Tip: To visit, you’ll need to join a one-hour tour or attend one of the many, many events. And while the center has plenty of reasons to visit any day of the week, any time of year, one event defines the season: If you can score a trip in August, you may find yourself in the midst of a turtle hatching release, when newly hatched sea turtles make their first crawl to the sea.
4. Swank Table Dinner Series
Swank Specialty Produce, an organic and “hydro-natural” fruit and veggie operation in Loxahatchee, curates and hosts nine annual al fresco dinners with both local and nationally recognized chefs. Imagine a farmers market putting on a Michelin-starred meal.
With each dinner being prepared by several chefs at a time and sometimes right in front of you, each experience is thematically unique, ranging from an Argentine barbecue to a Chinese New Year-themed feast. Beverage options at the Swank Table are supplied by both local and regional microbrewers, distillers, and wine makers, meaning even the drinks are thoughtfully crafted and Florida-sourced. The best part (other than all the flavors): A portion of each dinner’s proceeds is donated to local charities.
Tip: These events regularly sell out, so you’ll want to reserve tickets in advance.
5. Jupiter Inlet Lighthouse and Museum
Need some epic shots for your IG? Look no further. Located on the north side of Jupiter Inlet, the Jupiter Inlet Lighthouse was first lit all the way back in 1860, and it’s one of the few lighthouses you’ll see that’s built out of brick. The onsite museum runs tours to the top of the lighthouse, where the views only get better.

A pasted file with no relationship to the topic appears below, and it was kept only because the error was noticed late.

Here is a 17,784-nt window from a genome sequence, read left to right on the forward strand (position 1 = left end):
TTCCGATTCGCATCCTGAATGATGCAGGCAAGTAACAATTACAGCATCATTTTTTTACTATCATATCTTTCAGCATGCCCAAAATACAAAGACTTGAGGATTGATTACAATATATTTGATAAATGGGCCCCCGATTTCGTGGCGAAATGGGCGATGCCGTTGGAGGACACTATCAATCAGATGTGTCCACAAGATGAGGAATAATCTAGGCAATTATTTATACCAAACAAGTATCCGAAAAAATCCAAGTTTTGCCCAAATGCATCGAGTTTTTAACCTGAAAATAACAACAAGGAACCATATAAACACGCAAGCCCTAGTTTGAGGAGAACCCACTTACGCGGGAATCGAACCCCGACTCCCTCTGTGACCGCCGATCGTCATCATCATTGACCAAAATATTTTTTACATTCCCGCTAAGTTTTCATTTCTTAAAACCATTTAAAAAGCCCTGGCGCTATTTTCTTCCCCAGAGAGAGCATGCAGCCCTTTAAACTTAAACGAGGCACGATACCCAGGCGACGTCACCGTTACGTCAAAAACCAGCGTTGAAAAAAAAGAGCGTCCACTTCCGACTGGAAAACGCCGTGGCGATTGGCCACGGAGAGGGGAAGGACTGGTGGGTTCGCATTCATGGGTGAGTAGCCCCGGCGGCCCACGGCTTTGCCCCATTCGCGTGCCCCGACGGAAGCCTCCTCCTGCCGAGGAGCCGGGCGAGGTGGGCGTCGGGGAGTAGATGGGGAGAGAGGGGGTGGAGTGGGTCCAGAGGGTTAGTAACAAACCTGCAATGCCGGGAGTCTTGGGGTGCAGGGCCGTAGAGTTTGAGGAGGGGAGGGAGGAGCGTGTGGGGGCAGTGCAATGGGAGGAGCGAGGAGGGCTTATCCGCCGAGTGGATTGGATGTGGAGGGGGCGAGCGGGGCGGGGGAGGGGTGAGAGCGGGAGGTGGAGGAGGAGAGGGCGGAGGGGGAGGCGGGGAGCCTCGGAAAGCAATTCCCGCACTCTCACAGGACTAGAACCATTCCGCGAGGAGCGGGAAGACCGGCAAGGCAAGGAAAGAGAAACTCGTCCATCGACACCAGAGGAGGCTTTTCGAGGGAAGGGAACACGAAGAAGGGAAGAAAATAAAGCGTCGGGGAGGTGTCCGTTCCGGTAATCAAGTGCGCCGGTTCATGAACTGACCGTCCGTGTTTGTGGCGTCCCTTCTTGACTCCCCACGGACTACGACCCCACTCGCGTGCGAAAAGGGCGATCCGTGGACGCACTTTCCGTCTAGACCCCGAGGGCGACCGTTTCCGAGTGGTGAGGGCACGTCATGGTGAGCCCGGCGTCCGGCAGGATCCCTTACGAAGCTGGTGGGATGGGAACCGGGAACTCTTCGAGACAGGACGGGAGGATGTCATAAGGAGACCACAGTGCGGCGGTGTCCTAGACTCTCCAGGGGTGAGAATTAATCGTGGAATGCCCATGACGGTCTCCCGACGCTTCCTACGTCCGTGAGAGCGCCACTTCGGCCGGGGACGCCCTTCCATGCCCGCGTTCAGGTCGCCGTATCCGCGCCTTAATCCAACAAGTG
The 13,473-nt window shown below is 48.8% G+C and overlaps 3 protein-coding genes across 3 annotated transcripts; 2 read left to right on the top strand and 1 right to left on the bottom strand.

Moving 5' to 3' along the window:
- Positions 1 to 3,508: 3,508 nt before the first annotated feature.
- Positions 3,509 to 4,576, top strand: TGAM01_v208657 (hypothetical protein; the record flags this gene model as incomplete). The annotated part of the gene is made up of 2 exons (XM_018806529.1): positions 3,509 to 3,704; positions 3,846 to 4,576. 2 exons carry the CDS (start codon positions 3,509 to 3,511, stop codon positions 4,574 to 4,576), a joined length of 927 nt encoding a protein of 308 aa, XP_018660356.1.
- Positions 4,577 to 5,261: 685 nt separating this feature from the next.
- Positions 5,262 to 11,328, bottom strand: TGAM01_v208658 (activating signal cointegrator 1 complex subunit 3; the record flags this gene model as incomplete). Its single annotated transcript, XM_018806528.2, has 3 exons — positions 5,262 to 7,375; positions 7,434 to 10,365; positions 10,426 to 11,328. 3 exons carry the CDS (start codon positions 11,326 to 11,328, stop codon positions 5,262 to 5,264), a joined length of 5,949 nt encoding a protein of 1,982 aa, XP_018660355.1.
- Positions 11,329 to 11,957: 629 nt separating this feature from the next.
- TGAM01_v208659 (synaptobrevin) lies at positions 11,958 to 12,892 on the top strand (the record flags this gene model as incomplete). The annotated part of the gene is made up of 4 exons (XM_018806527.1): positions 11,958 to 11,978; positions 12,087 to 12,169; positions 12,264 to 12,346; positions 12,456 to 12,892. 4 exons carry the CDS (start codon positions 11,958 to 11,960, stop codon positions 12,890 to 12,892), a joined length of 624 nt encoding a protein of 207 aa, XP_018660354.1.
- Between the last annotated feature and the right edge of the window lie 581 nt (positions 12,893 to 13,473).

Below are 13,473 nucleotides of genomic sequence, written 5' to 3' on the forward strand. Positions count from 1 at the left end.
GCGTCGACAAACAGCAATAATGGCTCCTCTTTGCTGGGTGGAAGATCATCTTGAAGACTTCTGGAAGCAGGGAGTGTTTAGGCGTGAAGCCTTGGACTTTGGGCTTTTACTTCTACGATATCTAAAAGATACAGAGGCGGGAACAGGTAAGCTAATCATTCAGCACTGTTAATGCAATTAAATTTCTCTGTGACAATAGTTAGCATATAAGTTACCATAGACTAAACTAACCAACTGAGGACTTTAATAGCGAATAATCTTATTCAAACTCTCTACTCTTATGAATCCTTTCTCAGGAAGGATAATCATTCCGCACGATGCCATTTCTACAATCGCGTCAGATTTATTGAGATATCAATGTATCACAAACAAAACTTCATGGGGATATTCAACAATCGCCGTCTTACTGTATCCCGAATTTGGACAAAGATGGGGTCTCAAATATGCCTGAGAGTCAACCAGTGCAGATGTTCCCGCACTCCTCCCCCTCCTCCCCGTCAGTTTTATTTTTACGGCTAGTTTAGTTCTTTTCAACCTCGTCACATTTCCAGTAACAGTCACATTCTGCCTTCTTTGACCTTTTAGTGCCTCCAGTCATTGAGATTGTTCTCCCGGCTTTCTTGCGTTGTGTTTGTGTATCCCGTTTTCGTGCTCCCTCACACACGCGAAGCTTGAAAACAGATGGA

The history goes deeper, too: The museum itself is located in a restored World War II radio station. Other sights to see while you’re here include the Tindall Pioneer House (which happens to be Jupiter’s oldest home) and the Keeper’s Workshop, once used as a maintenance facility for those who kept the lighthouse in working condition.
You’ll also come across the Jupiter Inlet Lighthouse Outstanding Natural Area, a conservation area that includes a hiking trail and lagoon (the area is home to 25 special status species). It’s found on the north side of Beach Road, and the area contains three habitats all in one: Florida scrub, tropical hammock, and mangrove swamp.
Tip: Barring holidays, the Jupiter Inlet Lighthouse and Museum is open six days a week (closed Mondays) from May through December and seven days a week from January through April.
6. Pineapple Grove Arts District
The Pineapple Grove Arts District is an easily walkable area of downtown Delray Beach just off of Atlantic Avenue that’s full of art galleries, boutiques, salons, restaurants, and bars. After wandering through Artist Alley, your best bet is to hit up El Camino for “Mexican soul-food” (preferably on $2 Taco Tuesdays).
If you’re not lucky enough to land on Taco Tuesday, on the first Friday of every month an art walk allows visitors to roam the different contemporary art galleries (which feature rotating shows and exhibits) of downtown Delray Beach. And every Saturday during the right seasons, you’ll come across an open-air marketplace known as the GreenMarket. More than 65 vendors can be found selling fresh produce, meats, baked goods, fresh-cut flowers, and artisan consumer products.
Tip: For a list of days on which the GreenMarket is open, be sure to check downtown Delray Beach’s website. You’ll also find information on restaurants, shops, and galleries within the area, allowing you to make a to-do list prior to your visit.
7. Grassy Waters Everglades Preserve